Topic - Teaching Moments
The oil left behind from the Deep Horizon catastrophe on April 20, 2010 is still threatening the Gulf region’s people, economy and environment. During the event, a total of 185 million gallons of oil spilled into the Gulf region. At a glance, the water looks clear and life appears to be returning to normal. Marinas have reopened and fisherman are returning to work. But that’s not the case deep under the surface.
The government is estimating that less than 25% of the oil is still in the area, but scientists say the oil isn’t gone, it has settled at the bottom of the ocean.
According to ABC News, a “mile below the surface in the Gulf of Mexico, there is little sign of life.”
ABC News was given the opportunity to see the impact of last summer’s massive oil spill from the U.S. Navy’s deep-ocean research machine. From the submersible at
If you’ve had the fortune of visiting Colorado’s high country – especially Summit County – over the past few years, you’ve probably noticed all of the dead pine trees. You can’t blame this one on drought, but instead, a tiny little black beetle living just under the bark. According to Colorado State forestry officials, an estimated 750,000 acres of trees have been killed by the Mountain Pine Beetle… and this is just the beginning. But now we’re starting to see the creative, entrepreneurial spirit of people who are finding great uses for the “pine kill” wood.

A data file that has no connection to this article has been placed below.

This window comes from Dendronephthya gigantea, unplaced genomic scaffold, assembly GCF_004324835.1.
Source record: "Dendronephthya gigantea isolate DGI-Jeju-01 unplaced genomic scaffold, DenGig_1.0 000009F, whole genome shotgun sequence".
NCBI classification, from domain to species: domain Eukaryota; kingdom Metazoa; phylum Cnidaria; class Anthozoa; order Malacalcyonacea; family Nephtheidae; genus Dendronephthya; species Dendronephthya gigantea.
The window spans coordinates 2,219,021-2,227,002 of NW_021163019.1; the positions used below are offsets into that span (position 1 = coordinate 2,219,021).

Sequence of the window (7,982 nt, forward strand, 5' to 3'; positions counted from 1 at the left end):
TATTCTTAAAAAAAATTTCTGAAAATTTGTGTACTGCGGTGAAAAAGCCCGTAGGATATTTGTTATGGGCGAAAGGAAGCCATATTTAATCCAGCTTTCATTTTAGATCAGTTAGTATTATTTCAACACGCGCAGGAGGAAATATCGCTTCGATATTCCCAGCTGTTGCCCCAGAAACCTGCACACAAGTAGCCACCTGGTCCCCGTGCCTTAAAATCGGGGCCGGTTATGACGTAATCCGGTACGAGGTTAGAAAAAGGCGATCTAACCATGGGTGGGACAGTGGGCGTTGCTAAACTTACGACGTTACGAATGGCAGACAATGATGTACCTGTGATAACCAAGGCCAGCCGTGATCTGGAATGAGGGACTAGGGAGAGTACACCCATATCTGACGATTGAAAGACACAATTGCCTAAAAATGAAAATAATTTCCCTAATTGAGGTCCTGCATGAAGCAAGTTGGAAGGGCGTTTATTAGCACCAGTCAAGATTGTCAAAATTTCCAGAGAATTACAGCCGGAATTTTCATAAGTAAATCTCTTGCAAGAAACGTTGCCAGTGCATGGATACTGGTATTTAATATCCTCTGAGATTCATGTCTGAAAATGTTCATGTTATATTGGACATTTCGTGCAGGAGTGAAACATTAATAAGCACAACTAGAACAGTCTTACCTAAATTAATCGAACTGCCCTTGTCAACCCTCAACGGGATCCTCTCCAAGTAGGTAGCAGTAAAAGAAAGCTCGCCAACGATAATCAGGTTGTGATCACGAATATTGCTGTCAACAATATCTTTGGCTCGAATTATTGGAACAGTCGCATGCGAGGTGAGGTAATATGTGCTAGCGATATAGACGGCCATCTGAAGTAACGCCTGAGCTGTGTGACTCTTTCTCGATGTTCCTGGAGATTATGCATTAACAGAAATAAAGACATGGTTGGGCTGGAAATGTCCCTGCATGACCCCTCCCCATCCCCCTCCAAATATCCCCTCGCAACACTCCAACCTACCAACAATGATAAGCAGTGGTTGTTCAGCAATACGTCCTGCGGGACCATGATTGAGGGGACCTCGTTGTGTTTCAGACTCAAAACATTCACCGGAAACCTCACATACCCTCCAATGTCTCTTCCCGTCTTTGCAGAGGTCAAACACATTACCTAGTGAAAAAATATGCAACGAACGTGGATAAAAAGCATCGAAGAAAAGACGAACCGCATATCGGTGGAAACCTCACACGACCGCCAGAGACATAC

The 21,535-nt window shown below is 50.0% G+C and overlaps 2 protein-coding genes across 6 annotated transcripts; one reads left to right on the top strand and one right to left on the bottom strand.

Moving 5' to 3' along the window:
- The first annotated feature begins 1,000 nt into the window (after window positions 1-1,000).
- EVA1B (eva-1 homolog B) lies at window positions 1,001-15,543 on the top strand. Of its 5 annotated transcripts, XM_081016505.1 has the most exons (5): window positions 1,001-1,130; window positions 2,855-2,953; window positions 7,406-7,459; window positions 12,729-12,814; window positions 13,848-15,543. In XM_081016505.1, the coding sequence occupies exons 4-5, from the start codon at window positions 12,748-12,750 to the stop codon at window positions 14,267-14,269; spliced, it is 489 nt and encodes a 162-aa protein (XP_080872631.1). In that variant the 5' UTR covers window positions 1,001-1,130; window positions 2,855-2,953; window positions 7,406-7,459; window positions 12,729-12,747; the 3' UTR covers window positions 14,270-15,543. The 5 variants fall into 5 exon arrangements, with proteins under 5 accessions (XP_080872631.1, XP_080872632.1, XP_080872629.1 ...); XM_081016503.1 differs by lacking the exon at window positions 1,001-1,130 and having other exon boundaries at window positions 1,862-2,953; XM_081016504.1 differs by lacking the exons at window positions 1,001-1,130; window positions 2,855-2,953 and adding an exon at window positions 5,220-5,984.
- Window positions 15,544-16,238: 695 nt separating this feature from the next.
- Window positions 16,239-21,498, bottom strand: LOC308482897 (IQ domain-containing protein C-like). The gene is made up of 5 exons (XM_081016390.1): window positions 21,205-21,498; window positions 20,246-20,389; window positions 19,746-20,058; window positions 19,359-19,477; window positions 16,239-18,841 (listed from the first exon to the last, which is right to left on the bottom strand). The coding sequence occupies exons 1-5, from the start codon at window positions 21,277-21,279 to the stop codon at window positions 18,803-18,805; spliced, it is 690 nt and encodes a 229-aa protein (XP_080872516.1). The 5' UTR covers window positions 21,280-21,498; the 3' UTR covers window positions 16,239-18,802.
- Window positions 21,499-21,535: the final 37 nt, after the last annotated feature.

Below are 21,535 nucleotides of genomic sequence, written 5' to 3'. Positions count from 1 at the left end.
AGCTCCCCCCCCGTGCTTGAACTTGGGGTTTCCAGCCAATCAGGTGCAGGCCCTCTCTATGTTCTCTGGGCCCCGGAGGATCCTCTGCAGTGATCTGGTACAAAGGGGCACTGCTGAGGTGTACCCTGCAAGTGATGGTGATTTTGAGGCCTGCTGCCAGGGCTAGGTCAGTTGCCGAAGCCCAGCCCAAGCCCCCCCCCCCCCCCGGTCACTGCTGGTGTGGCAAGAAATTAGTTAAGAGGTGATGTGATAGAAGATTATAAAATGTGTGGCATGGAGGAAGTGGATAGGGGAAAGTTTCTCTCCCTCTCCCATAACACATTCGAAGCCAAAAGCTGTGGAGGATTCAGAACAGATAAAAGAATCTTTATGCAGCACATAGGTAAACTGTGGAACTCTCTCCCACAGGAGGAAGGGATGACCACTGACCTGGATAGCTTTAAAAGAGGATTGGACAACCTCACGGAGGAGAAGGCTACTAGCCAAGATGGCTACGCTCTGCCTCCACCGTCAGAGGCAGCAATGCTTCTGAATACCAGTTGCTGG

I stopped in at Mi Cocina (one of my favorite local Mexican restaurants in Littleton, Colorado) this morning for a breakfast burrito only to find this surprise… brand new floors made from beetle-kill wood. While the pictures don’t do the color of the wood justice, the blue-ish tint of the wood is stunning. Biologists tells us that the blue-ish color comes from a bluestain fungi introduced by the beetle. This fungi disables the tree’s
You are busy cooking the turkey and preparing all the side dishes. Then everyone will sit down to enjoy a Thanksgiving feast. But do you have a finale to your perfect meal today? You need to amaze your guests with the ultimate table trick challenge. Yes, we will be performing this in the Spangler home this evening.
Drop the egg in the bottle, make the egg fly, whip off the table cloth and make a soda geyser all in under 60 seconds. The soda geyser will be the big finish with the guests drinking from the fountain.
Did you take the Table Trick Challenge this Thanksgiving? If you did, leave us a comment below or send us a picture or video of your family taking the challenge. Happy Thanksgiving from all of us at Steve Spangler Science.
We love to see a twist or a new idea for one of our experiments and activities. One of our favorite bloggers Janelle at Brimful Curiousities, shared this idea on her blog. We loved it so much, we want to share it with our readers…
Janelle took our Screaming Balloon activity one step further and made ghosts with the balloons. First, she added the hex nut to the balloon and blew it up, just as the experiment explains. Then, she took white kitchen garbage bags and placed the balloons inside. She taped up the bag at the bottom of the balloon to keep the balloon from falling out of the bottom. Finally, she and her kids used black permanent pens to draw faces on the ghosts.
The ghosts can also glow by turning off the lights and placing a flashlight behind them.
The ghosts were named and played with for an entire evening. I’m sure her house was filled with whirring sounds and laughter. A science lesson about centripetal force also sneaked in.
An added bonus for using the garbage bags is if and when the balloon pops, the hex nut is